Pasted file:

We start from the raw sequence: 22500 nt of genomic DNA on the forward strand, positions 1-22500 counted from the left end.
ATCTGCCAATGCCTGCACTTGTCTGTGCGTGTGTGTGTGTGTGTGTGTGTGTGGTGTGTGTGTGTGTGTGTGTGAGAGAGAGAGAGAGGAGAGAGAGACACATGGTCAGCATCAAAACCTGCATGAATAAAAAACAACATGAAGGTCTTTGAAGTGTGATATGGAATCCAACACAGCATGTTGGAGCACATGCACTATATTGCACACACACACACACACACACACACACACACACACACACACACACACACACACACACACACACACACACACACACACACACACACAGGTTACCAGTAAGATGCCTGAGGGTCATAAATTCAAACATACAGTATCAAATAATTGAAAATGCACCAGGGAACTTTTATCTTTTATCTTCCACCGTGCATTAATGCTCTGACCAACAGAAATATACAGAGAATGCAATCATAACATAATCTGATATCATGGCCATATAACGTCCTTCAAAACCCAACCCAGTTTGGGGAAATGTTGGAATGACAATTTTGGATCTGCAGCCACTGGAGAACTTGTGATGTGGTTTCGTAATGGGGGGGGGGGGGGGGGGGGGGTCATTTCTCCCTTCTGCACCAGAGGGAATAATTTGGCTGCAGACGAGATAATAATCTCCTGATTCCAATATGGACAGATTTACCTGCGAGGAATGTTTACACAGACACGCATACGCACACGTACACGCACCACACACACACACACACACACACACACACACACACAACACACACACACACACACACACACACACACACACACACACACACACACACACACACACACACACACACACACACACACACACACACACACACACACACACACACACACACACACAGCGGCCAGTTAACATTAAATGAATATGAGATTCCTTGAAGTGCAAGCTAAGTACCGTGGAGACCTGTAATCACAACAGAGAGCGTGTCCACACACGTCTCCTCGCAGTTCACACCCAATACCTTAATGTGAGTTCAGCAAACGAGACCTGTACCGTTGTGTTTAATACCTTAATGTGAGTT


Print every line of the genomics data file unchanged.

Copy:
We start from the raw sequence: 22500 nt of genomic DNA on the forward strand, positions 1-22500 counted from the left end.
ATCTGCCAATGCCTGCACTTGTCTGTGCGTGTGTGTGTGTGTGTGTGTGTGTGGTGTGTGTGTGTGTGTGTGTGAGAGAGAGAGAGAGGAGAGAGAGACACATGGTCAGCATCAAAACCTGCATGAATAAAAAACAACATGAAGGTCTTTGAAGTGTGATATGGAATCCAACACAGCATGTTGGAGCACATGCACTATATTGCACACACACACACACACACACACACACACACACACACACACACACACACACACACACACACACACACACACACACACACACACACAGGTTACCAGTAAGATGCCTGAGGGTCATAAATTCAAACATACAGTATCAAATAATTGAAAATGCACCAGGGAACTTTTATCTTTTATCTTCCACCGTGCATTAATGCTCTGACCAACAGAAATATACAGAGAATGCAATCATAACATAATCTGATATCATGGCCATATAACGTCCTTCAAAACCCAACCCAGTTTGGGGAAATGTTGGAATGACAATTTTGGATCTGCAGCCACTGGAGAACTTGTGATGTGGTTTCGTAATGGGGGGGGGGGGGGGGGGGGGGTCATTTCTCCCTTCTGCACCAGAGGGAATAATTTGGCTGCAGACGAGATAATAATCTCCTGATTCCAATATGGACAGATTTACCTGCGAGGAATGTTTACACAGACACGCATACGCACACGTACACGCACCACACACACACACACACACACACACACACACACACAACACACACACACACACACACACACACACACACACACACACACACACACACACACACACACACACACACACACACACACACACACACACACACACACACACACACACACACACACAGCGGCCAGTTAACATTAAATGAATATGAGATTCCTTGAAGTGCAAGCTAAGTACCGTGGAGACCTGTAATCACAACAGAGAGCGTGTCCACACACGTCTCCTCGCAGTTCACACCCAATACCTTAATGTGAGTTCAGCAAACGAGACCTGTACCGTTGTGTTTAATACCTTAATGTGAGTT